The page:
Researchers generate hypotheses in different ways. A dominant approach in biology and medicine is first-hand observation and lab test results, mining electronic medical records, and engagement with experimental and gene sequence data. Generating hypothesis from literature is viewed as a serendipitous process with great uncertainty. With the digitization of the international medical corpus, and increased production of born-digital publications, the vast amount of published knowledge contains a diversity of insight to which domain experts are rarely exposed and about which they cannot casually reason. This situation is exacerbated for transdisciplinary domains. The flipside of this challenge reveals the promise. Generating hypothesis from literature in different but related disciplines can reveal potential connections never before realized because experts from distant domains have not mastered each other’s knowledge. Mining literature to generate hypotheses need not be confined to biology or medicine. It should be extended to all areas of science, scholarship, engineering and the arts. Given the enormous resource constraints facing contemporary research, the acceleration of discovery is indispensable scientific and societal advance.

New ways of conducting sciences are in high demand. The current amount of published knowledge is beyond what a single scientist can consume, and knowledge transfer has been restrained due to the limits of human cognition and communication. Donald Swanson’s classic work about undiscovered public knowledge achieved wide impact on association discovery and demonstrated that new knowledge can be discovered by linking sets of disjointed scientific articles (Swanson, 1986). Swanson’s vision of the hidden value within the scientific literature in biomedical digital databases was innovative for information scientists, biologists, and physicians, and still points a pathway forward (Bekhuis, 2006). Literature-related discovery, which mines knowledge in two disparate literatures has identified several non-drug approaches now used to halt or reverse the symptoms of multiple sclerosis, cataracts, and other chronic diseases (Kostoff, 2012). Moreover, by combining PubMed literature and public datasets. The IBM Watson supercomputer can process millions of articles, patents, Wikipedia pages, and datasets to facilitate research and diagnostic decision making in lung cancer treatment (Upbin, 2013). Even in the humanities, Franco Moretti and Matthew Jocker’s distance reading approach tackles literary problems by applying computational methods to aggregate and analyze massive data to generate hypotheses and possible interpretations. He argues that distance reading is needed because no one can read the 60,000 novels published in 19th-century England to understand structure of Victorian fiction (Schulz, 2011). Generating hypothesis from mining existing literature, open datasets and informal text from the Web can provide a new way to advance science and generate outsized societal impact.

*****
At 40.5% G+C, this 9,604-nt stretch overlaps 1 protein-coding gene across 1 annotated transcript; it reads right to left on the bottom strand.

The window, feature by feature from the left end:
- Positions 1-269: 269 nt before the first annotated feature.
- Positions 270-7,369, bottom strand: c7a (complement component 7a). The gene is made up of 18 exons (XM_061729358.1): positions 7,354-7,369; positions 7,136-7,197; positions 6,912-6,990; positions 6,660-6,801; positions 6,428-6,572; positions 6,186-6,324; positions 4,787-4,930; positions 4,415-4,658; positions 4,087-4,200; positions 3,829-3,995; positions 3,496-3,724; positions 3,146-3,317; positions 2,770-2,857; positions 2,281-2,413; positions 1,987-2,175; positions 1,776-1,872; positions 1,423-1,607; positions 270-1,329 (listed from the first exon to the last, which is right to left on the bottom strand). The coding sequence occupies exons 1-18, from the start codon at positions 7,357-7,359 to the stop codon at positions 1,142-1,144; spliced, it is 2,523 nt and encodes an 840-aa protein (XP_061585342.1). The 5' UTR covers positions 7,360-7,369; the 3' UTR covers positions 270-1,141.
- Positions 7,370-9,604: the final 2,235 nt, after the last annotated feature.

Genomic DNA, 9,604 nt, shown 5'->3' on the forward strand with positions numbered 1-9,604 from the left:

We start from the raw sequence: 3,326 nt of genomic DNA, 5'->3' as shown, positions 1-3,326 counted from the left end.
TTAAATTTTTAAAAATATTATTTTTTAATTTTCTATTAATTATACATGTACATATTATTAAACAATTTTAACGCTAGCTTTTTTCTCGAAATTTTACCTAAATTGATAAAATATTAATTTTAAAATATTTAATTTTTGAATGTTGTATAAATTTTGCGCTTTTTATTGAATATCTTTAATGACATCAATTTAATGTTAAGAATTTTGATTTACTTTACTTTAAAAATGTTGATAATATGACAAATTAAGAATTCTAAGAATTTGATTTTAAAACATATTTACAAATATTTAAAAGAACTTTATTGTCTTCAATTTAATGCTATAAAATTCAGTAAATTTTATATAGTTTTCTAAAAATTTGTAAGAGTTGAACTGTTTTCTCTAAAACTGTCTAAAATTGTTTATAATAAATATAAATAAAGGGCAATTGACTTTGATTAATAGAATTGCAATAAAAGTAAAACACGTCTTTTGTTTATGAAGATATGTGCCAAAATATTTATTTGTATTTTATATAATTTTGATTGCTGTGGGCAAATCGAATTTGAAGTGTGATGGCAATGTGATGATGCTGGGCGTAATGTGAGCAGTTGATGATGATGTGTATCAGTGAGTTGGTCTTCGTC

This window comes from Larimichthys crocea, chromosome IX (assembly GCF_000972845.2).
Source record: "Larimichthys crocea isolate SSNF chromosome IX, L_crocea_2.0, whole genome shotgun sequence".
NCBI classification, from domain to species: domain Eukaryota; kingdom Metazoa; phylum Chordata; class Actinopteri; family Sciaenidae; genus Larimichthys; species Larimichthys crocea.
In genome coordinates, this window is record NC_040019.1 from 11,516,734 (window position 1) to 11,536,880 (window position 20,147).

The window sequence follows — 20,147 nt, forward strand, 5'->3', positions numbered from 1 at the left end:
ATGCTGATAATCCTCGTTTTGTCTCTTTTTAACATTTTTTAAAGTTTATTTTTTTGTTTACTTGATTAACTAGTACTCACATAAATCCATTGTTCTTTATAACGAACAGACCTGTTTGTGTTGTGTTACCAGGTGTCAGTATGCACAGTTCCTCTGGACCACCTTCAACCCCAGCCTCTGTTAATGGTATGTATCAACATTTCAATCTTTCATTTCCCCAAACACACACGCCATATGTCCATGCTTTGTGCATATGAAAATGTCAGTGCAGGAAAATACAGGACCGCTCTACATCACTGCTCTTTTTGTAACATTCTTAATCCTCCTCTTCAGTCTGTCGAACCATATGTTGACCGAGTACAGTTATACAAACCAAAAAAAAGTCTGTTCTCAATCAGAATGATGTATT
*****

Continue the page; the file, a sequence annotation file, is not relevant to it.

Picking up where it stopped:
The KDD Conference gathers top notch experts in data mining and data-driven analytics to advance sciences and technologies. This topic is important to KDD as it is addressing a fundamental issue on how to conduct science given the increasing challenges of information overload. Recent breakthroughs in artificial intelligence and machine learning have demonstrated the promising potential of machine intelligence, especially the combination of machine and human intelligence, which can lead to a paradigm shift in how humans and machines conduct science in the near future. This workshop aims to explore this timely topic with the audience from KDD because the Web has become the essential infrastructure to acquire, disseminate, and create data, information, and knowledge. It has also become the unique locations of many informal intuitions (e.g., patient experiences), which can productively constrain existing models. KDD has a broad audience from both the technical and the social side of science. To better understand this topic, it is critical to explore a wide range of perspectives. In this way, KDD represents an ideal forum for this workshop.

Douglas, B. K. (2006). Metaolomics, modeling and machine learning in systems biology: Towards an understanding of the languages of cells. FEBS Journal, 273(5), 873-894.
Kostoff, R.N. (2012). Literature-related discovery and innovation—update. Technological Forecasting & Social Change, 79 (4), 789–800.
Schulz, K. (2011). What is Distance Reading. New York Times, Jan 24, 2011.
Swanson, D.R. (1986). Fish oil, Raynaud's syndrome and undiscovered public knowledge. Perspect Biol. Med, 30(1), 7–18.
Upbin, B. (2013). IBM’s Watson gets its first piece of business in healthcare.